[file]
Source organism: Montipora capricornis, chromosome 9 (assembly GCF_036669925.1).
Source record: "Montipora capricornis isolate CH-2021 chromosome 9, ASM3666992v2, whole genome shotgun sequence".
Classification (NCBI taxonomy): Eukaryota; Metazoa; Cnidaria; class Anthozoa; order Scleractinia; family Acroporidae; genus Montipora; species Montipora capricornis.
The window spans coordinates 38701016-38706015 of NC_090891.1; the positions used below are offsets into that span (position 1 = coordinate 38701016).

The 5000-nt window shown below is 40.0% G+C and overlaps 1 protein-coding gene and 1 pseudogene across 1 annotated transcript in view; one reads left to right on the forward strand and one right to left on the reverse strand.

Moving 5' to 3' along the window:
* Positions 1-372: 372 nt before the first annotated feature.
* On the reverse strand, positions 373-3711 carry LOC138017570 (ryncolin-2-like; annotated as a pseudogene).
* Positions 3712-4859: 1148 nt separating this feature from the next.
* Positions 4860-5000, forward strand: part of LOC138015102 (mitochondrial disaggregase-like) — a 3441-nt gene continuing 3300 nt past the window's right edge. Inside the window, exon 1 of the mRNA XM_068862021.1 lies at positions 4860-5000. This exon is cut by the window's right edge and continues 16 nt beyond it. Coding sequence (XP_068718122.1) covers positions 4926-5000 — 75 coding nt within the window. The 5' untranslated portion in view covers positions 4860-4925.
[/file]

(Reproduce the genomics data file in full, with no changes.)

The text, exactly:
Source organism: Montipora capricornis, chromosome 9 (assembly GCF_036669925.1).
Source record: "Montipora capricornis isolate CH-2021 chromosome 9, ASM3666992v2, whole genome shotgun sequence".
Classification (NCBI taxonomy): Eukaryota; Metazoa; Cnidaria; class Anthozoa; order Scleractinia; family Acroporidae; genus Montipora; species Montipora capricornis.
The window spans coordinates 38701016-38706015 of NC_090891.1; the positions used below are offsets into that span (position 1 = coordinate 38701016).

The 5000-nt window shown below is 40.0% G+C and overlaps 1 protein-coding gene and 1 pseudogene across 1 annotated transcript in view; one reads left to right on the forward strand and one right to left on the reverse strand.

Moving 5' to 3' along the window:
* Positions 1-372: 372 nt before the first annotated feature.
* On the reverse strand, positions 373-3711 carry LOC138017570 (ryncolin-2-like; annotated as a pseudogene).
* Positions 3712-4859: 1148 nt separating this feature from the next.
* Positions 4860-5000, forward strand: part of LOC138015102 (mitochondrial disaggregase-like) — a 3441-nt gene continuing 3300 nt past the window's right edge. Inside the window, exon 1 of the mRNA XM_068862021.1 lies at positions 4860-5000. This exon is cut by the window's right edge and continues 16 nt beyond it. Coding sequence (XP_068718122.1) covers positions 4926-5000 — 75 coding nt within the window. The 5' untranslated portion in view covers positions 4860-4925.